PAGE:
How Do Spiders Need Oxygen to Live?

Spiders breathe through a number of different mechanisms. Some spiders have an aquatic lung, which allows them to stay submerged for long periods of time. Others have gills, which extract oxygen from water. They can also breathe through passive diffusion, which occurs when the tracheae (shallow openings in the body) spread the oxygen and carbon dioxide around the spider.

In the past, scientists did not know how diving bell spiders could survive under water. They thought that the amount of oxygen taken up by the spider was not sufficient for its metabolic needs. But, after studying several sea spiders, Dr Woods discovered that the spiders carried the oxygen in their guts.

A pair of scientists spent a summer collecting spiders. They watched the spiders spin silvery nets and fill air bubbles. They then measured the oxygen levels in the air bubbles.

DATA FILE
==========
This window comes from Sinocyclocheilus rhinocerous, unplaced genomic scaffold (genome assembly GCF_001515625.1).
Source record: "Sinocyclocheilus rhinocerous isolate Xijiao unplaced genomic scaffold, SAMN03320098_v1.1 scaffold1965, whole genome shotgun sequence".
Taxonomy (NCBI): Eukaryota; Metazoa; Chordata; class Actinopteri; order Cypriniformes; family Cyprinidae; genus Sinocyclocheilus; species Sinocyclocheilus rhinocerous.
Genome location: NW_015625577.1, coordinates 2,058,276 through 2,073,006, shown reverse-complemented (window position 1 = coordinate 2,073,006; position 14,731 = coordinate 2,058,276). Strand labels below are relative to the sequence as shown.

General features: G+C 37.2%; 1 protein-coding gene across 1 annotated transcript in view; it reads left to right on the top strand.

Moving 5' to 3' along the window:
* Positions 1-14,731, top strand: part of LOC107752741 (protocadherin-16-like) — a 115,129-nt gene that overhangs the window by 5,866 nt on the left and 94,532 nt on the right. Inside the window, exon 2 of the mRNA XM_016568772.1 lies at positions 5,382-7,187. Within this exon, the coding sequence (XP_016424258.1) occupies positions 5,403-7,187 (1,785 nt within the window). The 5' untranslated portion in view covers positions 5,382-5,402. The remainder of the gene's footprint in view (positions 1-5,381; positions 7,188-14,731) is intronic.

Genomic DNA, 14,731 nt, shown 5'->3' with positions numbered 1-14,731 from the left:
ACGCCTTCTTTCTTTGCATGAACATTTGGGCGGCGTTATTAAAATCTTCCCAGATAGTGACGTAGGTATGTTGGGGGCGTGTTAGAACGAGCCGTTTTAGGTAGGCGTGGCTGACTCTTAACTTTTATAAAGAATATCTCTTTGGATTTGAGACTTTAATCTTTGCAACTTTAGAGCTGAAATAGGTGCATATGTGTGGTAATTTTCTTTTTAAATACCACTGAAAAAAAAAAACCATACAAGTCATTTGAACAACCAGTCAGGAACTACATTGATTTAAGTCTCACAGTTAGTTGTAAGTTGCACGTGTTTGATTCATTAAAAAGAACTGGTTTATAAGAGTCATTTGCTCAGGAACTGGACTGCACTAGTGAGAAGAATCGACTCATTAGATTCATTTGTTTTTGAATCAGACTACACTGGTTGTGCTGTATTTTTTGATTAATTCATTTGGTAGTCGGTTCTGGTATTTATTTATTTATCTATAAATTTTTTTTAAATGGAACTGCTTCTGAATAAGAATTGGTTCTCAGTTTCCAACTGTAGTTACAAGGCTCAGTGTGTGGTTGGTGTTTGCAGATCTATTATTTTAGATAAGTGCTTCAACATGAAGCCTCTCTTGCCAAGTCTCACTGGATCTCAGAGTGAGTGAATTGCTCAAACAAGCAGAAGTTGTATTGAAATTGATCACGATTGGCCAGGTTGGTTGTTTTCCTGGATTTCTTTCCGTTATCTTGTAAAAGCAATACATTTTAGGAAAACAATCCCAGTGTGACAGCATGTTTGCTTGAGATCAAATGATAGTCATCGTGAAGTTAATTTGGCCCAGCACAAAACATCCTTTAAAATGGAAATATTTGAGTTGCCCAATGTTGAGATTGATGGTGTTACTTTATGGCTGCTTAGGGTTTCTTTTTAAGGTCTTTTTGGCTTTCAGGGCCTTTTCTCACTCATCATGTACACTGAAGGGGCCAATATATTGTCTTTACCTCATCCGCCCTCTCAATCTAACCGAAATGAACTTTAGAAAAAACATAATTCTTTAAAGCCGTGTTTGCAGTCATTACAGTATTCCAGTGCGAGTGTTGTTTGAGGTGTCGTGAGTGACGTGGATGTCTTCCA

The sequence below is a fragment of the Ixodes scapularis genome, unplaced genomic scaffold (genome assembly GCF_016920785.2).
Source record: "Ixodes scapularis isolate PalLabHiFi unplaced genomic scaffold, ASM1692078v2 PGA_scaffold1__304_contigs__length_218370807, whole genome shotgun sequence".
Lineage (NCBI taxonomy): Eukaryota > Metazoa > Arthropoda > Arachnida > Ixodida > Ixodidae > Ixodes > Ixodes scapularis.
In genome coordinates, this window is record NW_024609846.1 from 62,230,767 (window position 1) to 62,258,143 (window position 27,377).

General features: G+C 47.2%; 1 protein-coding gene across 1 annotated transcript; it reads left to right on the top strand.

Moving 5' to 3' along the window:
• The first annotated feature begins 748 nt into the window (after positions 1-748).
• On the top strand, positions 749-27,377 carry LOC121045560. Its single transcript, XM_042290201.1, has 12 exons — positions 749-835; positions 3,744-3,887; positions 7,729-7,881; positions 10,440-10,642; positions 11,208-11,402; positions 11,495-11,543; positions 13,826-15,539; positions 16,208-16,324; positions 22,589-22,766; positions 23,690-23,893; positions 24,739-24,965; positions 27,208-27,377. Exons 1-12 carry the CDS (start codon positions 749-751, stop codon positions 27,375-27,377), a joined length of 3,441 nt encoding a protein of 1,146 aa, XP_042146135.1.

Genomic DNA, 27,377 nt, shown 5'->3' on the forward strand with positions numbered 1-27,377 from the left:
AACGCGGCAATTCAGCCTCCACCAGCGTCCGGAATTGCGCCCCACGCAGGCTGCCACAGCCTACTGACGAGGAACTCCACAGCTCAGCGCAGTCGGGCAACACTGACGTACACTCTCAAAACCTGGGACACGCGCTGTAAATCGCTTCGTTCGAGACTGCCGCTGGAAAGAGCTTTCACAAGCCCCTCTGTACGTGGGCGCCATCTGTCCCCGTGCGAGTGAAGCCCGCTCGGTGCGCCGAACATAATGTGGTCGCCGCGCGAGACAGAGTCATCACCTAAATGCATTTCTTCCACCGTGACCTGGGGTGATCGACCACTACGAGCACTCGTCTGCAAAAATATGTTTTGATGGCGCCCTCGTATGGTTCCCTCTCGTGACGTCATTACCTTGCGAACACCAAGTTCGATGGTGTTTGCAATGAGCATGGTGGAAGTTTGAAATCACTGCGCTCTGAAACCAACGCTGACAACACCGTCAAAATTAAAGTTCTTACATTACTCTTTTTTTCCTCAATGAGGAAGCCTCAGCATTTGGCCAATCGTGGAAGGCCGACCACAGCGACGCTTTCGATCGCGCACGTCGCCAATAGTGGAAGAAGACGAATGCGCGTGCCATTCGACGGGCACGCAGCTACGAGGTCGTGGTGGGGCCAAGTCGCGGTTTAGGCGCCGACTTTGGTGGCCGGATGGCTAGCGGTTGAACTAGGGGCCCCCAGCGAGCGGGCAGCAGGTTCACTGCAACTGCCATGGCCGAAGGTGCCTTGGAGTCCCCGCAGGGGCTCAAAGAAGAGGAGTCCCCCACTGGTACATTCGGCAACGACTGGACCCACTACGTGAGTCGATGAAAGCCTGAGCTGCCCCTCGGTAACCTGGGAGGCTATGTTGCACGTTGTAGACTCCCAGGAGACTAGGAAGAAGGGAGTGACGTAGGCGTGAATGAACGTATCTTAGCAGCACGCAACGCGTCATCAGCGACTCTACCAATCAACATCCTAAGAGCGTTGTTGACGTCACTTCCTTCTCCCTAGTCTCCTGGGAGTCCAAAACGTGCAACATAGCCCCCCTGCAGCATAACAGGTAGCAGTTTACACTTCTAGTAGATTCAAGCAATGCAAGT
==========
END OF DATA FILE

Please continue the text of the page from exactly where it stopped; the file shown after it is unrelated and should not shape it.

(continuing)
They found that the bubbles contained more nitrogen than oxygen. As the oxygen concentration decreased, the nitrogen concentration in the bubble increased. That’s because the oxygen diffuses more easily in water than nitrogen. That’s why some spiders die within 35 minutes of exposure to a 4% oxygen atmosphere.

When they studied the behavior of the spider, they noticed that the spider enlarged the bubble when it was laying eggs or catching prey. But it had to refill the bubbles periodically. When the air in the bubbles became too low, the bubble collapsed.

The bubble eventually collapsed because the nitrogen in the air bubble began to diffuse out of the bubble. This resulted in an increase in the oxygen concentration in the water outside the bubble.

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